3. The Wandering Ghost Phase
This phase is less like a show of respect but more of a display of generosity.
If you think about it, the ancestor phase is designed for the dead to receive goods from their living relatives. But what about those who don’t have any living children or siblings? Are they doomed to be starved in the afterlife?
That is where this phase comes into play. In the afternoon, you put the leftover food from the deity and ancestor phases in bowls and lay them down on the floor. This way, the wandering ghosts and spirits can feast on them. (Source)
However, keeping these unknown spirits in your house might not be a good idea. So, after letting them eat for a while, don’t forget to light firecrackers to expel them from your home. (Source)
When all phases finish, it’s time for the whole family to enjoy a big meal together. They usually eat what’s left on the table from the gods and their ancestors (which is everything).
The sad thing about this ceremony is that the younger generations seem to know so little about the procedure and the meaning of the ritual itself. Only a handful of them knows how to set the table. And even fewer are aware of what each aspect of the ritual represents.
However, it is unlikely that the Chinese New Year will disappear from Thailand. Thai people love celebrations. They won’t miss a chance to celebrate another day.
Thai Lunar New Year fun facts
It isn’t a public holiday, but…
Most Thai people still go to work on Lunar New Year. However, some companies with Chinese owners make Chinese New Year a holiday for their employees. And it’s not only that. Some Thai companies even allow you to take leave to celebrate Chinese New Year. After all, it is a family day. They don’t want to force you to work on such a special occasion.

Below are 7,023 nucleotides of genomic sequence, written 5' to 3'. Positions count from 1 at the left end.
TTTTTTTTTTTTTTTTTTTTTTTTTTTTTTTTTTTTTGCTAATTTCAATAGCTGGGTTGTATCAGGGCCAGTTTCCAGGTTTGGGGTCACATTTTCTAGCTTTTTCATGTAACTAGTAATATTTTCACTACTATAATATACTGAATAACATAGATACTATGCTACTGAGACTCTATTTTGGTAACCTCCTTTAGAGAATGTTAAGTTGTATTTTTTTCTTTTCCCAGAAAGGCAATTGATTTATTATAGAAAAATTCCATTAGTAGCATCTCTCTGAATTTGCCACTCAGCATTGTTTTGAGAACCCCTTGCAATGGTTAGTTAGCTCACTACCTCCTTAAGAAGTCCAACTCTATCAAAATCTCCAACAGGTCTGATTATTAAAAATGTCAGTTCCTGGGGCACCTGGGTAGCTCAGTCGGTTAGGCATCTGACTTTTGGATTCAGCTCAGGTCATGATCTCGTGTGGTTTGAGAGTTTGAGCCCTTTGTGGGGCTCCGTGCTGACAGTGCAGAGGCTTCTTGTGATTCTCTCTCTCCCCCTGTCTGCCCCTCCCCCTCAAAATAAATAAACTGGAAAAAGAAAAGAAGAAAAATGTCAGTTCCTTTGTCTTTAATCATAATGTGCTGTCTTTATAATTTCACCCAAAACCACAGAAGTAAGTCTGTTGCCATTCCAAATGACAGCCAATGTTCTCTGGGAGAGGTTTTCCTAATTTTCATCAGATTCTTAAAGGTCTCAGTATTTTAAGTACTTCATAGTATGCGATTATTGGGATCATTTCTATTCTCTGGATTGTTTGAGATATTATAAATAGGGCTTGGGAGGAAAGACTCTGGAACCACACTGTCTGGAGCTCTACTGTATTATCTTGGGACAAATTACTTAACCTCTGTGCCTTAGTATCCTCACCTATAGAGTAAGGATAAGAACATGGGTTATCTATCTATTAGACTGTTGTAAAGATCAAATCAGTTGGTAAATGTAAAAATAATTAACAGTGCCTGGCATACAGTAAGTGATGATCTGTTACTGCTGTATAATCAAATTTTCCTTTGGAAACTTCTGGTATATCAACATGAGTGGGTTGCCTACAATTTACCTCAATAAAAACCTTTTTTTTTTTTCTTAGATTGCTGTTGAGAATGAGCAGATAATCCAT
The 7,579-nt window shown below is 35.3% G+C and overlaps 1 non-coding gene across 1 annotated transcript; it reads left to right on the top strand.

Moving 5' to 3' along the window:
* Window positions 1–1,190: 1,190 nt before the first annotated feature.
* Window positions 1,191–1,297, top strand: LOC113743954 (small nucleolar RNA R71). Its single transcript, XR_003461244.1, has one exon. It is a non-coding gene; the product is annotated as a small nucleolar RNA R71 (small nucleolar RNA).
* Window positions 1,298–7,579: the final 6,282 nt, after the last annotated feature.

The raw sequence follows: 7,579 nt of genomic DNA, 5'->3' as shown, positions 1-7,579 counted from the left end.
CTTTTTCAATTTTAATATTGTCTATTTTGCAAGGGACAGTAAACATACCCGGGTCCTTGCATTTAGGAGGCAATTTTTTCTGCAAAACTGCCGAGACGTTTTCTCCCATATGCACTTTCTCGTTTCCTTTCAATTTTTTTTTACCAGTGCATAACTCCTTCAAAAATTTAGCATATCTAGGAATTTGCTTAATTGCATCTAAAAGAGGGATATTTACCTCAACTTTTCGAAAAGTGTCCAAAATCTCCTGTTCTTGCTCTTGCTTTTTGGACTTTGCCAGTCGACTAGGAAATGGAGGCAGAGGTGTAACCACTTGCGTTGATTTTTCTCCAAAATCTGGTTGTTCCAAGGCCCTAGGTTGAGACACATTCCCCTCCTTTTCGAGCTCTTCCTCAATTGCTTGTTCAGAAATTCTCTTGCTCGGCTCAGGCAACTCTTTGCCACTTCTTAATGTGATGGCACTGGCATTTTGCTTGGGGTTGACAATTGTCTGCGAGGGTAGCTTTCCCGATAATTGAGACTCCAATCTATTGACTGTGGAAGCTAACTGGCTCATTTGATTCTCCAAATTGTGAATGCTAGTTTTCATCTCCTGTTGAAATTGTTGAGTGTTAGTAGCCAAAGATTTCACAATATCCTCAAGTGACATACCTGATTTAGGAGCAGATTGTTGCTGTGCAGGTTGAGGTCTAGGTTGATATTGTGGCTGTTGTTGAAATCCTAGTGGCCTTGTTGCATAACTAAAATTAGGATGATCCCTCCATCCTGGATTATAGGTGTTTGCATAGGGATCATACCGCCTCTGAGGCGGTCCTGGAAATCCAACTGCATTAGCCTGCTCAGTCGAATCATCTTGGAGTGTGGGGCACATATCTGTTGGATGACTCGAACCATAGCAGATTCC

How to say Happy Chinese New Year in Thailand?
There are numerous ways you can say this in Thailand. However, the most well-known phrase is actually in Chinese: “xīnzhèngrǔyì xīnniánfācái.” (Source)
For those who cannot read pinyin (Chinese phonetic alphabet), it reads “Sin Jeng Ruu Ii Sin Niang Fa Chai.”
You can say this to any Thai during the festival. Everyone will understand that you mean Happy Chinese New Year. (But not everyone can say it back accurately, though).
Where to celebrate Chinese New Year
You can see Chinese market events across Thailand. Walk around the place, shop, and eat. There might even be shows like Chinese dances, Chinese lion gymnastics, or Chinese dragon parades. It is recommended you see it with your own eyes once.
Thai Culture and Lunar New Year
More than anything, Lunar New Year in Thailand emphasizes the importance of families. Thai people respect their elders from the bottom of their hearts and will do anything to give back what they have received. That’s why Chinese New Year fits right into Thai culture.
The celebration particulars might vary from house to house, but the essence of the family is still the same.
Like always, if you want to discover more about Thailand, stay guided with ThaiGuider. You might learn something you never knew about this unique country.